RS: When you say you are not a "conservative," you are addressing a false distinction because Neoconservatism has its roots on the left, in socialist ideology, yet is closely aligned to the conservatives in the US and the rightist Likud party in Israel. Perhaps a better way to ask this would be to ask if you are closer in your ideology to Richard Perle, Dick Cheney and Paul Wolfowitz or are you closer to Francis Fukuyama, who recently announced Neoconservatism as dead?

ML: Well I'm a democratic revolutionary, albeit not a socialist. I haven't read Fukuyama's latest writings, but I wasn't at all convinced by the "end of history" thesis.

I don't really know what Wolfowitz thinks, and I have always looked at him as a manager, not an intellectual. He hasn't ever had the time or inclination to write anything serious, so who knows? He once suggested that Iraq was like pre-World War I Germany, which I didn't agree with.

I think you're right to say that I have roots in the left, which is the point I was trying to make when I said I didn't think of myself as a "conservative." Leo Strauss once said that it was hard to understand how the word "virtue," which once meant the manliness of men, came to mean the virginity of women. In like manner I am perplexed at how revolutionaries are now called "conservatives."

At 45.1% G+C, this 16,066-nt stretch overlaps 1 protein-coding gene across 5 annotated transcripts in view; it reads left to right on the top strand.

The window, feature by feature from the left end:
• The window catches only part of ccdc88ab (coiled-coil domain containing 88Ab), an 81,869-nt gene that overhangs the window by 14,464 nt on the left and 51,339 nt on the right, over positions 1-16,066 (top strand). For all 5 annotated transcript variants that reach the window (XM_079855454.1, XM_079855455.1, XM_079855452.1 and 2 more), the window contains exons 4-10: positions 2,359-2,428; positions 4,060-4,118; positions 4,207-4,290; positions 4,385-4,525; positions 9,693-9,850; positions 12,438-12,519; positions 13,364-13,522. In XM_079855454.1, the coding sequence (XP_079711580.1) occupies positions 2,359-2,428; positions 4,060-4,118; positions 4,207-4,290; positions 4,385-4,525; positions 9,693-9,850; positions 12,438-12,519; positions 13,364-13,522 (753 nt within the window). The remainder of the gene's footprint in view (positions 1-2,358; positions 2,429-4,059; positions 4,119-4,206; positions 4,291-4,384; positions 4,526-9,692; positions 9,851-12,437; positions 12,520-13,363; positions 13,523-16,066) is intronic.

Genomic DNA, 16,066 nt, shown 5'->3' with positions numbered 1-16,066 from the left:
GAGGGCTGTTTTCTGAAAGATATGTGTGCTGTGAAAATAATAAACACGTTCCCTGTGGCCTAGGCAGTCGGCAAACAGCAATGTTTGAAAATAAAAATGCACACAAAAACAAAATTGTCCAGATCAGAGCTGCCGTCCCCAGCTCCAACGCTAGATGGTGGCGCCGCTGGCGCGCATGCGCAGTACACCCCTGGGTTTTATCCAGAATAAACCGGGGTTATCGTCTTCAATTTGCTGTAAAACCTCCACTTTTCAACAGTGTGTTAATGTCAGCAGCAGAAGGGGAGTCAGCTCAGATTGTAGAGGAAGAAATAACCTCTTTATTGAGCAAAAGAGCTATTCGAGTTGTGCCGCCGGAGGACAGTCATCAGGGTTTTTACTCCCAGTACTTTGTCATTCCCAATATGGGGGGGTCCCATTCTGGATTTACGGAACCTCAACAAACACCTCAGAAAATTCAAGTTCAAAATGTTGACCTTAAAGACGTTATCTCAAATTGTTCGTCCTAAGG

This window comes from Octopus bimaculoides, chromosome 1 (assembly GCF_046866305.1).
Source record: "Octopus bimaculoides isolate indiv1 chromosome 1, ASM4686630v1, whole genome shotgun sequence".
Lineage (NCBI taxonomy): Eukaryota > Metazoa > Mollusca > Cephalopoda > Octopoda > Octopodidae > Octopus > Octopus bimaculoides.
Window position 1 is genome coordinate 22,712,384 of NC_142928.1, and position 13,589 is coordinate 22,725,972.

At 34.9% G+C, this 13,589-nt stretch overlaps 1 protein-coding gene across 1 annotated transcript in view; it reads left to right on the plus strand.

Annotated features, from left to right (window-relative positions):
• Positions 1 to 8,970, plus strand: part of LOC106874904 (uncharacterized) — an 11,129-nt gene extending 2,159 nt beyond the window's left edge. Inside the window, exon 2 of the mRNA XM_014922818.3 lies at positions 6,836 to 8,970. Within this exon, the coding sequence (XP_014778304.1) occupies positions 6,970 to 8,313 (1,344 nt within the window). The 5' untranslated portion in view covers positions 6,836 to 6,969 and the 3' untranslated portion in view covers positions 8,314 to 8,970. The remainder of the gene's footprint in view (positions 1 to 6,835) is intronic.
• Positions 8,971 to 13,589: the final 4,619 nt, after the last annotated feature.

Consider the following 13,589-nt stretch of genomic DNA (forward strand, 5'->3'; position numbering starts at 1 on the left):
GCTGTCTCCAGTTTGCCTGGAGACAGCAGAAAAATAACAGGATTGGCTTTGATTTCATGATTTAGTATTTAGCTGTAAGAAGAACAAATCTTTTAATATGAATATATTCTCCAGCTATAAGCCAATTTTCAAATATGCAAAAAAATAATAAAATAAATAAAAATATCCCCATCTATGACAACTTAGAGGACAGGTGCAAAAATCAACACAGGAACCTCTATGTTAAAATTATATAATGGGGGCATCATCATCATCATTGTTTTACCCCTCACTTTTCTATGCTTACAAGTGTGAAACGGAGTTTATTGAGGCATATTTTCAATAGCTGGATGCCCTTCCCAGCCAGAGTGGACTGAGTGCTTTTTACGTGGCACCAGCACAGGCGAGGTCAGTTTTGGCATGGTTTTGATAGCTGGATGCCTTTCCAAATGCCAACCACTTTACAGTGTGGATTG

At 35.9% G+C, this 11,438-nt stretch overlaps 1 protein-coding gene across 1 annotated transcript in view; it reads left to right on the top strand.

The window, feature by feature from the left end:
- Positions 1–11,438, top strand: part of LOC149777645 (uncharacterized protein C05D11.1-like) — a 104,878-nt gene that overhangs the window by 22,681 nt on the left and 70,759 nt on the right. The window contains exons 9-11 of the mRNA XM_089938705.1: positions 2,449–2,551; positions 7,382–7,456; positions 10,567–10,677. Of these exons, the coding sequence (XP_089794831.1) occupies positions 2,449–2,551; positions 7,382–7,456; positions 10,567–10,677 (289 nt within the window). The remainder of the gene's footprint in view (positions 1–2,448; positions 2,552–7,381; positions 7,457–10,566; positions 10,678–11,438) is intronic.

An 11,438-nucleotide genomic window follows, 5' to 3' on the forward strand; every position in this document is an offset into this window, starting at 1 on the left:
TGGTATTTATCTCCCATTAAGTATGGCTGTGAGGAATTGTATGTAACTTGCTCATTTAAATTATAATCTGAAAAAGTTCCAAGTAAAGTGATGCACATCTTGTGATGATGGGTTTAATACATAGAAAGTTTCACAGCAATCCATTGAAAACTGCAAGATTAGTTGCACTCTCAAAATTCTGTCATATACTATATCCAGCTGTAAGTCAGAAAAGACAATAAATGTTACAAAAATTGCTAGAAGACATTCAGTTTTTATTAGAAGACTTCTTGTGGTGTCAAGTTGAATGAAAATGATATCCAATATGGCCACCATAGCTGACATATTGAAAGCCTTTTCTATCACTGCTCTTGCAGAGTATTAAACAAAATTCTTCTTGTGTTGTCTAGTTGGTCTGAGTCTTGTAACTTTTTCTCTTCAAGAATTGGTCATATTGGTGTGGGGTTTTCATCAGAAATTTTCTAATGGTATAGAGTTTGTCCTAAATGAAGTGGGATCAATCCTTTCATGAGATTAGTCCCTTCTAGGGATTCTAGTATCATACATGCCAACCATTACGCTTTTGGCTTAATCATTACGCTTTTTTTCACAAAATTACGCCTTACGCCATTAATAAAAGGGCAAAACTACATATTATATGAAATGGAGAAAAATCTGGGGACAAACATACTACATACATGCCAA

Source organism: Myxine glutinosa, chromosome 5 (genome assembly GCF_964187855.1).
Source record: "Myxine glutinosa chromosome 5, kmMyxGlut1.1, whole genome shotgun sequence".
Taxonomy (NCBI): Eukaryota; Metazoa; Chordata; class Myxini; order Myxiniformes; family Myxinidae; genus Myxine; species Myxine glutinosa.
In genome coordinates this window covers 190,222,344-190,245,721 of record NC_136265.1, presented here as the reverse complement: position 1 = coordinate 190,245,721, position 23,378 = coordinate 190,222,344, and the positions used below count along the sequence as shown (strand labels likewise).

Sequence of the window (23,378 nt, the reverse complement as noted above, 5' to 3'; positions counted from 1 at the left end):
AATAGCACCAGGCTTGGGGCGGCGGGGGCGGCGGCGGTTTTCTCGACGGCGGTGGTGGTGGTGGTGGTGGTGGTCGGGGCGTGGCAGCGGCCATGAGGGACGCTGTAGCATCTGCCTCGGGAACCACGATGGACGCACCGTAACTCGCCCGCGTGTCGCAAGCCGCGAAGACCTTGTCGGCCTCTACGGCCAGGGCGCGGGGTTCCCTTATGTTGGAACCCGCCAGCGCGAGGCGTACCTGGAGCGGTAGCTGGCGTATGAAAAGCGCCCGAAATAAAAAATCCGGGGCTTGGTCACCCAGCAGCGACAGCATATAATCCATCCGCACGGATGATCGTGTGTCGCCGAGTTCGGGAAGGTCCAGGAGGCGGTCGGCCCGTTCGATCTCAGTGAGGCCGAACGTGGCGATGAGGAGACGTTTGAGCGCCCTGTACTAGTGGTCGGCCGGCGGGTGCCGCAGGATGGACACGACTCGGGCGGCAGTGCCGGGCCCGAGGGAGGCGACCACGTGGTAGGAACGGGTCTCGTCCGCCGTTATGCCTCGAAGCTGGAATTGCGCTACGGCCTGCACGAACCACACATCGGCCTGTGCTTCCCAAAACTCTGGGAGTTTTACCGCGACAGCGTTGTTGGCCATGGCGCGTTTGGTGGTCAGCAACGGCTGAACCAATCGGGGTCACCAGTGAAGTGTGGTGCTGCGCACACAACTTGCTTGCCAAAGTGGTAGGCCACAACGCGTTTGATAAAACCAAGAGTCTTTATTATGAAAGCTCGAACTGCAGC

It's very misleading, and very political. The left, which has become reactionary and counterrevolutionary, wants to stigmatize people who advocate democratic revolution, and so they use the word "conservative," which for the left is an epithet.

RS: And on Zionism?

ML: I really don't see it in those terms at all, and I doubt--although I really have no way of knowing--that either [President George] Bush or [Vice President Dick] Cheney does either. I don't view Israel in "Zionist" terms, I don't have relatives there, I don't travel there very much and on balance I have a dim view of most Israeli political figures and Israeli intellectuals.

I think it was right to provide a sanctuary for the European Jews after the Holocaust, and as I've said I think it's right and automatic for Americans to support Israel vis-a-vis the tyrannical regimes that want to destroy it.